This project is complete in terms of gateway development. But I want to come up with a couple more examples. I'll jump into the video demos, followed by explanations. But please note that my demos are simply trivial implementations of the gateway method I'm laying out. My real contribution is the scheme for the gateway, and the documentation to allow everyone to make their home automation IoT.
1) "Mailbox Sentinel" - a battery powered Arduino monitors your postal mailbox, and the raspberry pi plays the old AOL "you've got mail" sound clip when the mailbox is opened. It also emails you, and sets the mailbox status on the webpage, reports the time stamp of the last opening, and lets you know the Arduino battery voltage.
Mailbox Sentinel quick demo video
Mailbox Sentinel - Detailed Explanation
2) "Baby Room Sentinel" - same thing, except monitor the temperature in the baby room and alarms when it's too hot or cold. I have a 6 month old.
3) "Washer / Dryer Sentinel" - same idea, have the raspberry pi announce when laundry is done.
4) "Water Leak Sentinel" - email yourself when your house is flooded
5) "Home Intrusion....um...Sentinel" - basically just a twist on the mailbox sentinel, using a PIR sensor instead of a reed switch, and plays a loud alarm noise instead of the AOL sound clip.
6) "Runaway Dog Sentinel" - Emails / alarms when your dog wonders off the yard
7) Hydroponics, home HVAC control, security system, aquarium automation...
What problem does this project solve?
If you googled "Arduino Home Automation", there is no shortage of examples of Arduino being used in some kind of home automation. When I first started looking into using Arduino as sensor nodes to do home automation, none of the examples I found really fit my idea of home automation. Some of the Arduino examples didn't use wireless transceivers, only used ethernet shield. Or they used expensive wireless transceivers, or used transceivers that had very short range. Sometimes the examples couldn't easily be extended to do the breadth of home automation ideas I had, or couldn't easily interface with non-Arduino systems. Some of them required too much programming on the server side (hard programming), or locked you in on the Arduino side (easy programming). There's some cynicism that Arduino can only "kind of" do home automation and IoT, but not completely. From here, I begin to form a list of requirements:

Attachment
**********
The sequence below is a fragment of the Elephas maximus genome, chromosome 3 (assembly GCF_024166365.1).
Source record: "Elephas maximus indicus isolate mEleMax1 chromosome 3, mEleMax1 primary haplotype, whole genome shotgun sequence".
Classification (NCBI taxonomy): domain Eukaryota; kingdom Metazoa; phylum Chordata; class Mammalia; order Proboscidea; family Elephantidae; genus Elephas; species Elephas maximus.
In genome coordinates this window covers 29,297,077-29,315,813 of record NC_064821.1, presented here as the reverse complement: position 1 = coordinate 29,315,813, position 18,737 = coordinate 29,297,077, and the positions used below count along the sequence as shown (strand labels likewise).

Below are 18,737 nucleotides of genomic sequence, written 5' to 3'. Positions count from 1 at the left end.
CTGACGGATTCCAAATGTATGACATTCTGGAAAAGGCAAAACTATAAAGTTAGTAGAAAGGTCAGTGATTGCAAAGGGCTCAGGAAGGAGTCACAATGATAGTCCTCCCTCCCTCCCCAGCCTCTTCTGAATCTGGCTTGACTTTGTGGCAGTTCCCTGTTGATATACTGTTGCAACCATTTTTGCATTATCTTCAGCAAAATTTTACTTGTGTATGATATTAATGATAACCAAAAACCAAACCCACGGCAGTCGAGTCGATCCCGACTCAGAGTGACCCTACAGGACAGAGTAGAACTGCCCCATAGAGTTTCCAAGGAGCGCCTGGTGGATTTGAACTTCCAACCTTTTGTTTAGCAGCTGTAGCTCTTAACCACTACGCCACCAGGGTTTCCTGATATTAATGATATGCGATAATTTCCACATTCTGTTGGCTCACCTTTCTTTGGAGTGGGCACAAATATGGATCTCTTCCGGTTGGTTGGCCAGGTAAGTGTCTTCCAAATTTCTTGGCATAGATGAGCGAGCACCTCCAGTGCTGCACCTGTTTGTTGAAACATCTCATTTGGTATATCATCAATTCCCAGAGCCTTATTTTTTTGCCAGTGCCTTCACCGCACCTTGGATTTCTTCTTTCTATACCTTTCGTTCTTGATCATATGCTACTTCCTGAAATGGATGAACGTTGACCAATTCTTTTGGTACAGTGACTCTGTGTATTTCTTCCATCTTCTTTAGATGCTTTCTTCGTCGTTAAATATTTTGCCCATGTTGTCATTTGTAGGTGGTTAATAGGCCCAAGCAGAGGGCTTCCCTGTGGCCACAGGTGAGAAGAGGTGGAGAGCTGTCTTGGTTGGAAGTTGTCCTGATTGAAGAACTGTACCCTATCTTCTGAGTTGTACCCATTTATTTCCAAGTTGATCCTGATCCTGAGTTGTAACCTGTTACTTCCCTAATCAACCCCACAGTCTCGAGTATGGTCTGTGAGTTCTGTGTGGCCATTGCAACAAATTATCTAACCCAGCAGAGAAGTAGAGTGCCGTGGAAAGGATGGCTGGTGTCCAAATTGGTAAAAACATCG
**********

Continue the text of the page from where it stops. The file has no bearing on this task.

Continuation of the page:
Sensor nodes must:
1) be cheap to make, cost less than $20
2) be power efficient enough to run on batteries
3) have good wireless range
1) able to run on windows, mac, or Linux on low power SBC
2) provide encryption and authentication on the web interface
3) provide rules engine (if this, then that)
4) historize and chart data
5) be flexible, accommodate different types of inputs and outputs
I then came across the OpenHAB platform - an existing, sophisticated, well-supported open sourced home automation solution with a full web interface, data historization capability, rules engine, and more communication options than you can shake a stick at. Unfortunately, there weren't any good examples of how to make Arduino talk to OpenHAB. In the mean time, I still wrestled with getting a hardware design and a wireless solution that was cheap and energy efficient enough for battery use.
I think I've finally figured out how to make Arduino talk to OpenHAB in a way that is extensible. And I've also settled on a hardware design that fits the other requirements - cheap, energy efficient, with good wireless range. This Hackaday project is a working example of how to make inexpensive, low-powered, wireless Arduino sensor nodes that connect to an OpenHAB installation. There is no need to script your own web server from scratch, implement SSL/TLS, and write your own rules engine. This is already available from the great open source community with OpenHAB. On this project page, I want to provide a complete, totally reproducible set of sketches and configurations for you to make your own wireless sensor node, using Arduino and OpenHAB to accomplish whatever creative home automation ideas you have.
This project isn't about what I can do, and my examples are only secondary, youtube eye candy. I'm hoping this foundation and these examples help eliminate some of the cynicism about Arduino only being able to "kind of" do home automation.
How do I replicate these examples? What skills are needed?
1) Do I need to know Linux?
No, not necessarily. I'm running OpenHAB on a Raspberry Pi, which runs on Linux. But OpenHAB can run on a Mac or PC, and all the configuration files are exactly the same. Running OpenHAB on a low power 5 watt single board computer like the Raspberry Pi makes sense for long term use, but it's not a requirement. All my examples are completely reproducible on Windows or OS X. This was an important design goal as it makes the project more inclusive. Your operating system of choice shouldn't exclude you from doing cool projects. I want this to be accessible for teachers and students who might not get to pick their OS.